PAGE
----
After years of discussing a “post-2015 development agenda” to replace the Millennium Development Goals, the year 2015 is finally upon us. The first session of intergovernmental negotiations to determine the new agenda kicks off next week, beginning a series of sessions that will culminate in the adoption of the new Sustainable Development Goals in late September.
2014 was brought to a close by another significant input into the process: the ‘Synthesis Report’ of UN Secretary General Ban Ki-moon. The report was tasked with surveying the post-2015 landscape, presenting a compelling vision of what the SDGs should accomplish, and laying out the way forward for Member States to proceed towards an agreement.
In response to the Synthesis Report and in advance of the first negotiation session, the Post-2015 Human Rights Caucus has issued a statement highlighting the positive steps forward outlined in the Synthesis Report that Member States can build on as they move towards an agreement. For instance, the Caucus warmly welcomes the Secretary General’s bold rallying call for a universal, transformational agenda which leaves no one behind, and his unequivocal stance that human rights must be at the core of the new agenda. The agenda must be aligned with existing international law, according to Ban, who furthermore recognizes that the “agenda itself mirrors the broader international human rights framework, including elements of economic, social, cultural, civil and political rights, as well as the right to development”. The Secretary General’s report also clearly signals that the sustainable development goals must be premised on “a new paradigm of accountability”, including robust mechanisms at the national, regional and international levels.
However, the report was also notable for some concerning omissions and questionable framing that obscured certain key priorities for sustainable development and human rights. For instance, gender equality and women’s rights are not acknowledged as essential structural components of sustainable development. Several core preconditions for gender equality – including sexual rights, ending violence against women, redistributing unpaid care work, discrimination against LGBTQI persons, and comprehensive sexuality education – are either omitted entirely or suffer from watered down language. In these and other areas where the Synthesis Report falls short, the Caucus’ statement advises Member States to be guided by other inputs, as well as existing international human rights treaties and international agreements.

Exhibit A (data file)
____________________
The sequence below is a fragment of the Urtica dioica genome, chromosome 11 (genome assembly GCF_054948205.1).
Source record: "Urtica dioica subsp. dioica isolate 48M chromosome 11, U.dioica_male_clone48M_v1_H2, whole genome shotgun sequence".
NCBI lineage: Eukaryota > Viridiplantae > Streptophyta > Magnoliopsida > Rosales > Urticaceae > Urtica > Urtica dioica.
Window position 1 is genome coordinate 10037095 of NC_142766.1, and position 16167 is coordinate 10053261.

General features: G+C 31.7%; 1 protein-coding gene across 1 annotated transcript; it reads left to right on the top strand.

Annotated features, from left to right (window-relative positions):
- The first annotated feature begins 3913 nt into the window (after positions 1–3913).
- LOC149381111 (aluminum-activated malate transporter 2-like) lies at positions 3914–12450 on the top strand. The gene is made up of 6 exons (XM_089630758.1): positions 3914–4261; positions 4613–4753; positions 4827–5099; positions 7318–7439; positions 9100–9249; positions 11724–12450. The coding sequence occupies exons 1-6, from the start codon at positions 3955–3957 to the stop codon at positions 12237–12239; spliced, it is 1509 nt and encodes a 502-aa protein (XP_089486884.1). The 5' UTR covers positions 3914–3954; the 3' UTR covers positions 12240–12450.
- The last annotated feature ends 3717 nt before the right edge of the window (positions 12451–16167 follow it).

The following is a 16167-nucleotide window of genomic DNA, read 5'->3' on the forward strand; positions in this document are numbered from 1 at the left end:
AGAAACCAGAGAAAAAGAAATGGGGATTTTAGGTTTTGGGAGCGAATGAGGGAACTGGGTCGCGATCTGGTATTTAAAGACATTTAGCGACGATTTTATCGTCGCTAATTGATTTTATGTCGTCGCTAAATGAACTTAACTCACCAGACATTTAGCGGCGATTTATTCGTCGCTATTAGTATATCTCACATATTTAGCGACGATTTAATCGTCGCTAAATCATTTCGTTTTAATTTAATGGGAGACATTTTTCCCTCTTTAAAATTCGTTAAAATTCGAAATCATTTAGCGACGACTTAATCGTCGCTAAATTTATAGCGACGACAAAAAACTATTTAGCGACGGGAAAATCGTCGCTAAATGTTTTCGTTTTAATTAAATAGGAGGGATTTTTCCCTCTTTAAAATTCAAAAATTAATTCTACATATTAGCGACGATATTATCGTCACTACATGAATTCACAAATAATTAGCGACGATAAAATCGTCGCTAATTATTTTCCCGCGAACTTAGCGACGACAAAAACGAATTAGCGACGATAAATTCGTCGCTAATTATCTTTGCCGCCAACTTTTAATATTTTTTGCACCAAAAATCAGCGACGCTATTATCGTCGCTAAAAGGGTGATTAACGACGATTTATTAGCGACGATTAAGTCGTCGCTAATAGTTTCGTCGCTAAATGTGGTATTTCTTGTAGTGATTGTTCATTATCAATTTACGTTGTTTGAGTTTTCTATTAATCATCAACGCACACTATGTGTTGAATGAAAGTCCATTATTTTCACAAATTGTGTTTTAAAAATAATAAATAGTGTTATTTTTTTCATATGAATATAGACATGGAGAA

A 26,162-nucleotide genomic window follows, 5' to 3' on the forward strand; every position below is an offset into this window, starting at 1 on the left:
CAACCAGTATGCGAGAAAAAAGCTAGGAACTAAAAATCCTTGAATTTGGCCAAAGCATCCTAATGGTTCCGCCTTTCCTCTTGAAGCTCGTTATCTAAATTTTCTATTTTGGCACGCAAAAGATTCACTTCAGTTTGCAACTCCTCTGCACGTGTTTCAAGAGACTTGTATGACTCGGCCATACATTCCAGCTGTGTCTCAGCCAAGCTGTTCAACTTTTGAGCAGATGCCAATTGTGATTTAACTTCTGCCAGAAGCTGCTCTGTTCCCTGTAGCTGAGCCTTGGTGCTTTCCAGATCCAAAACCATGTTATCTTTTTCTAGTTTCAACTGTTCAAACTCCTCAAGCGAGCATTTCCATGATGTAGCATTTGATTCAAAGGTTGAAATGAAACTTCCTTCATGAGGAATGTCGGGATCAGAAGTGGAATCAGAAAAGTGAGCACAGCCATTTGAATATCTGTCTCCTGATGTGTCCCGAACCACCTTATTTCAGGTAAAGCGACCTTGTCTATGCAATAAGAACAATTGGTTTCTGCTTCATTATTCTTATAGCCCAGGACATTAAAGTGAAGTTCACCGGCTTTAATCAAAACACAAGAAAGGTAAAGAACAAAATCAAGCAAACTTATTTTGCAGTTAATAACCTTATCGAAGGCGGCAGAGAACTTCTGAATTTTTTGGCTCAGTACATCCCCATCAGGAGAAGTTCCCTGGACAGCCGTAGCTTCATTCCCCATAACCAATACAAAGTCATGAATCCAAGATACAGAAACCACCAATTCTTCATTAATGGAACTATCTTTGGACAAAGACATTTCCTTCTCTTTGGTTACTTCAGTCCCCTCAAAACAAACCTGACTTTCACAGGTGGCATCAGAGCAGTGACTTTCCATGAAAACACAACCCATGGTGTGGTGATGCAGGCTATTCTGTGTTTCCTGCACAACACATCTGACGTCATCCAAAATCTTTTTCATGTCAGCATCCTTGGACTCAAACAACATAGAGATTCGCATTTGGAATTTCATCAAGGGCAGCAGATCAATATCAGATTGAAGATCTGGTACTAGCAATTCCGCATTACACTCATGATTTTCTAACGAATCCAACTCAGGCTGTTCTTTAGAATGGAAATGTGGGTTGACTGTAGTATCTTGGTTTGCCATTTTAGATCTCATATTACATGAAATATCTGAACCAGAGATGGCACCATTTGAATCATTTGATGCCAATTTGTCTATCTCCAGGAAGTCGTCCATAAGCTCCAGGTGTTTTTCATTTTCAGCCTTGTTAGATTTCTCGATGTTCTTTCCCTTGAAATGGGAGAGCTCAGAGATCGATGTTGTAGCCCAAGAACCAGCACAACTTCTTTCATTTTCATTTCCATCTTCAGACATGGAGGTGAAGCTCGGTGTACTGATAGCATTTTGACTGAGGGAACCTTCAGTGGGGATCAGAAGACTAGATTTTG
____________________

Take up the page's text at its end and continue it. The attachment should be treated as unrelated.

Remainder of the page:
As we proceed into the first session of inter-governmental negotiations, the Caucus urges governments to seize the “much-needed opportunity”, as the Secretary-General states, “to integrate the broader UN agenda…including human rights objectives”.
Kate Donald, director of CESR’s Human Rights in Development program, has also published a blog post presenting her own reflections on the Synthesis Report, and how it helps or hinders the chances for a transformative new paradigm of sustainable development.